Keywords: Social Development, Social welfare, Poverty Alleviation, South Africa, pro-poor policy

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3 Developmental Social Work: A Derailed Post-Apartheid Development Approach in South Africa

Authors: P. Mbecke

Abstract:

Developmental social welfare implemented through developmental social work is being applauded internationally as an approach that facilitates social development theory and practice. However, twenty-two years into democracy, there are no tangible evidences that the much-desired developmental social welfare approach has assisted the post-apartheid macroeconomic policy frameworks in addressing poverty and inequality, thus, the derailment of the post-apartheid development approach in South Africa. Based on the implementation research theory, and the literature review technique, this paper recognizes social work as a principal role-player in social development. It recommends the redesign and implementation of an effective developmental social welfare approach with specific strategies, programs, activities and sufficient resources aligned to and appropriate in delivering on the promises of the government’s macroeconomic policy frameworks. Such approach should be implemented by skilled and dedicated developmental social workers in order to achieve transformation in South Africa.

Keywords: Social Development, Inequality, Poverty Alleviation, South Africa, apartheid, developmental social welfare, developmental social work

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2 Correlates of Tourism and Power Alleviation: A Case Study of Osun Osogbo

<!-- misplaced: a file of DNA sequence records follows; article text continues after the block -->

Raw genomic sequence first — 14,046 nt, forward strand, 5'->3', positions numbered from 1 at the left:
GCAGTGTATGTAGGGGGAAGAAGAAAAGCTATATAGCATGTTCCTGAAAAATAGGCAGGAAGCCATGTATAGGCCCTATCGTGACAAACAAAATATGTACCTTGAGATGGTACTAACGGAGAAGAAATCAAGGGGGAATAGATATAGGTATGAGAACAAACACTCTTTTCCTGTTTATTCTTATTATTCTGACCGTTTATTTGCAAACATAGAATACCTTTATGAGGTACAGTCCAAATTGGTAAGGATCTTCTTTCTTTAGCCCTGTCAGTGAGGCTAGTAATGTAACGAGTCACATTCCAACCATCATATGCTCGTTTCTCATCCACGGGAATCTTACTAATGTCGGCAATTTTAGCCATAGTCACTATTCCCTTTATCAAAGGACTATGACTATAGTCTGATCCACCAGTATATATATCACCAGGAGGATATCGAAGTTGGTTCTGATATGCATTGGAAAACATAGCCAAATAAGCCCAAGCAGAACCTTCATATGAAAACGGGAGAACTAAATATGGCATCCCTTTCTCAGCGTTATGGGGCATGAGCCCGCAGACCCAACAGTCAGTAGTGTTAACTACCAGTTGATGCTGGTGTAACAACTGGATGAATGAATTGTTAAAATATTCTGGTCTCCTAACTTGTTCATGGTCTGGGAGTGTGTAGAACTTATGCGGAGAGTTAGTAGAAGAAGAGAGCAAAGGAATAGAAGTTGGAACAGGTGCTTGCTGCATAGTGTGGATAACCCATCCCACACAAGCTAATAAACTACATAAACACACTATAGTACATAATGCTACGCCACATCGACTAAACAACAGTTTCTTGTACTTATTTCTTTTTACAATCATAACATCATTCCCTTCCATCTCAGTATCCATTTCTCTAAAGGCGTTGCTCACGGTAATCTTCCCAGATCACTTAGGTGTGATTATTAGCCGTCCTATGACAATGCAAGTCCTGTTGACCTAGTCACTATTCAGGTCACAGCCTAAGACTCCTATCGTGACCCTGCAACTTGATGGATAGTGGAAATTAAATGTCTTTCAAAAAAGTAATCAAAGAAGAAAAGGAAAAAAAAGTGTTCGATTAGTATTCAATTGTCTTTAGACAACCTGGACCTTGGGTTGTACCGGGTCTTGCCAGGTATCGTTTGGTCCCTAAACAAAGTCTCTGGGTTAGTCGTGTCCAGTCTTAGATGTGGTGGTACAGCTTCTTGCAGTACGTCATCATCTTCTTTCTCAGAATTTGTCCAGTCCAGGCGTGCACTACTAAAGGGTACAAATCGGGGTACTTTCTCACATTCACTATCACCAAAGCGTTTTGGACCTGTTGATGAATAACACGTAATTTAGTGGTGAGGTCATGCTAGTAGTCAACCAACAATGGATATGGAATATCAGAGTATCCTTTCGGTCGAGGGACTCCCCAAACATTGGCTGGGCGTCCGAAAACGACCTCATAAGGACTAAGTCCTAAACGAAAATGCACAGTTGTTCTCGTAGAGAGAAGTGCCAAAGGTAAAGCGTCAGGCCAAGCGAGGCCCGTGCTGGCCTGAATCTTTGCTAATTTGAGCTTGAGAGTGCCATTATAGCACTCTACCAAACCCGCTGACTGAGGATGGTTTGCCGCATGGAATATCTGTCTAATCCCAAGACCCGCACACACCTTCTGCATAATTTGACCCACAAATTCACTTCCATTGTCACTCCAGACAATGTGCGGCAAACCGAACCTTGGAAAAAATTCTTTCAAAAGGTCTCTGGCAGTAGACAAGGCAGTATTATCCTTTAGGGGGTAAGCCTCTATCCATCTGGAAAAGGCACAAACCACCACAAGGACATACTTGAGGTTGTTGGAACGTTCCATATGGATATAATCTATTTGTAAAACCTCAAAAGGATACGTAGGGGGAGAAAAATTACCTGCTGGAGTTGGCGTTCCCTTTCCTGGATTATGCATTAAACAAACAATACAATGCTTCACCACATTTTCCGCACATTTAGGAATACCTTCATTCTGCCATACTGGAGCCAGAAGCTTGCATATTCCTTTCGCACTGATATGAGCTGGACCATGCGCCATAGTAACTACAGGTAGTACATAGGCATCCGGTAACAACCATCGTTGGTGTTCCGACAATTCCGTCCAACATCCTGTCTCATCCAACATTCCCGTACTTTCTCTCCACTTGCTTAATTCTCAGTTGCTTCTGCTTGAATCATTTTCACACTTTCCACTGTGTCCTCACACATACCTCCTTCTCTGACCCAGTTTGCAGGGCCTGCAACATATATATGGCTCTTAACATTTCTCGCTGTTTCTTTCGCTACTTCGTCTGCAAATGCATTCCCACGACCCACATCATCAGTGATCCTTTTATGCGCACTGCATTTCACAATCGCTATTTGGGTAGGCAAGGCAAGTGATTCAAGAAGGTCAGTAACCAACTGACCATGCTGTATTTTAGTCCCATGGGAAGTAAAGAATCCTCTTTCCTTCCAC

Authors: Mohood A. Bamidele, Fadairo O. Olokesunsi, Muhammed A. Yunus

Abstract:

This research work focuses on tourism and poverty alleviation in Osun State, it delves in the tourism resources of the state and strategic framework that has been put in place to manage the cultural base tourism that is most prominent in the state. The major instrument used for data collection was questionnaire which was designed for the area and data collected were analyzed using statistical table and chi-square analysis. The result revealed that tourism is under development in Osun State and the tourism potential of the state is yet to be exploited, this is due to lack of appropriate policy to master the development and management of tourism resources, poor publicity, awareness, and lack of adequate basic infrastructure. The research work, therefore, recommended, that, there should be proper and appropriate policy, and that the government should take a leading step to develop tourism in Osun State by creating a workable environment to the private sector and given a substantial budgetary allocation to the tourism in the state.

Keywords: Poverty Alleviation, appropriate policy, poor publicity, substantial budgetary allocation

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1 Role of Indigenous Women in Securing Sustainable Livelihoods in Western Himalayan Region, India

Authors: Haresh Sharma, Jaimini Luharia

Abstract: